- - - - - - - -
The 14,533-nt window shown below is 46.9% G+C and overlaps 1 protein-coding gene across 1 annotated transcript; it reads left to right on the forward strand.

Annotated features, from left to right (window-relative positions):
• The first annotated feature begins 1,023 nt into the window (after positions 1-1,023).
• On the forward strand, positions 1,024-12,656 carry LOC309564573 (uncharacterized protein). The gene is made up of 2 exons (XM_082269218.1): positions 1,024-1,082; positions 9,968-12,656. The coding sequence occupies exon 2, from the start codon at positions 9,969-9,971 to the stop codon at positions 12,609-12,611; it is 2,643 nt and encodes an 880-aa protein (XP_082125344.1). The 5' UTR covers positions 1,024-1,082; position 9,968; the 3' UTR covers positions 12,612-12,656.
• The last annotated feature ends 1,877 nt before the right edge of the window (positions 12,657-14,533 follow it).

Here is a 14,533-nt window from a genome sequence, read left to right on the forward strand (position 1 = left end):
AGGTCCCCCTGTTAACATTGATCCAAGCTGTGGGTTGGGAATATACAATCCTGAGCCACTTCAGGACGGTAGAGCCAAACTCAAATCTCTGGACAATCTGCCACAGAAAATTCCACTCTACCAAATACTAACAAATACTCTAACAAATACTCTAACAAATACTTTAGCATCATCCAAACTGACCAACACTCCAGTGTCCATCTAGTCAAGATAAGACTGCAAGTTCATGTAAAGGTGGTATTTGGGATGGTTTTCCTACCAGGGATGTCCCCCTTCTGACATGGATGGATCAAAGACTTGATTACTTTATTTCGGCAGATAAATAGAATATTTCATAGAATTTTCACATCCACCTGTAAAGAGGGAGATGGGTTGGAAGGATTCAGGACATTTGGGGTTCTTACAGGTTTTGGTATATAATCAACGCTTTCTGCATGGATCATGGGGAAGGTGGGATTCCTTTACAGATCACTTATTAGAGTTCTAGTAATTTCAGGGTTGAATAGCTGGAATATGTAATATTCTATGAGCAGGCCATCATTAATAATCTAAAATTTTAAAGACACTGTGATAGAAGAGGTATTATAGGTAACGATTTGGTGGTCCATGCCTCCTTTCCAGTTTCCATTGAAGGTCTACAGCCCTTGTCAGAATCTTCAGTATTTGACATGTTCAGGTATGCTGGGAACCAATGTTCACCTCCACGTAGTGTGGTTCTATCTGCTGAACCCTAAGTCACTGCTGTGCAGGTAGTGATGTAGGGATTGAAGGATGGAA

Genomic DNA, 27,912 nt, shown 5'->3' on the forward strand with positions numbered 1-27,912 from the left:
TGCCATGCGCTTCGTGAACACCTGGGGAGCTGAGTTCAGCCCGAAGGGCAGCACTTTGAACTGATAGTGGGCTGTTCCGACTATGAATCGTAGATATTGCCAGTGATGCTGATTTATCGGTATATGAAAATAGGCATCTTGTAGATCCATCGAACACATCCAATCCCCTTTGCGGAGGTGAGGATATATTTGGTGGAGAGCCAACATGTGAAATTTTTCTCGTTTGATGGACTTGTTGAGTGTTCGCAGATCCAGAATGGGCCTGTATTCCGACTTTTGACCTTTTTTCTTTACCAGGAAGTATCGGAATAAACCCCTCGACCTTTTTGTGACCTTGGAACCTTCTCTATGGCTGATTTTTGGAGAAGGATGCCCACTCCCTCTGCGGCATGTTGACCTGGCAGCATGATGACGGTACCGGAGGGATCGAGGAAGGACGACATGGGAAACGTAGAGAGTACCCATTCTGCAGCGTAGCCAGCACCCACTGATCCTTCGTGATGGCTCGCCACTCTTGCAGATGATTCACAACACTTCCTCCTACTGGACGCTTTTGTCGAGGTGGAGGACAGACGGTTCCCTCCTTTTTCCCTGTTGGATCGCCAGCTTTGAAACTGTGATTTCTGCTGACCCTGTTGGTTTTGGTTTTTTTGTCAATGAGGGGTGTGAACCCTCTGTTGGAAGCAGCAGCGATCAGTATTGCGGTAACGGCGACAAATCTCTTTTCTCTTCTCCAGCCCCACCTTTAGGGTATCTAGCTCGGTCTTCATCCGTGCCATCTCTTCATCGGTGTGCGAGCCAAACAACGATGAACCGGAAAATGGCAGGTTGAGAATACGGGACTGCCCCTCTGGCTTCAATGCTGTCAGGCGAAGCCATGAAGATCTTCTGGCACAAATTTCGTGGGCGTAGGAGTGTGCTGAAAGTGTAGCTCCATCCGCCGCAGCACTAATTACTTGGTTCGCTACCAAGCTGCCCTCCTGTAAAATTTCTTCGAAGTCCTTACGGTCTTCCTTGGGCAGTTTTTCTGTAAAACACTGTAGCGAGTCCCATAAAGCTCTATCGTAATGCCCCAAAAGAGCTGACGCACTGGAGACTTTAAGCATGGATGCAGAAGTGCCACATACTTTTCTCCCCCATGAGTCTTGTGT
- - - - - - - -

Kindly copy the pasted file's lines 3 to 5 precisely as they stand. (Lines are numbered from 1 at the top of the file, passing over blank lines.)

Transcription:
• The first annotated feature begins 1,023 nt into the window (after positions 1-1,023).
• On the forward strand, positions 1,024-12,656 carry LOC309564573 (uncharacterized protein). The gene is made up of 2 exons (XM_082269218.1): positions 1,024-1,082; positions 9,968-12,656. The coding sequence occupies exon 2, from the start codon at positions 9,969-9,971 to the stop codon at positions 12,609-12,611; it is 2,643 nt and encodes an 880-aa protein (XP_082125344.1). The 5' UTR covers positions 1,024-1,082; position 9,968; the 3' UTR covers positions 12,612-12,656.
• The last annotated feature ends 1,877 nt before the right edge of the window (positions 12,657-14,533 follow it).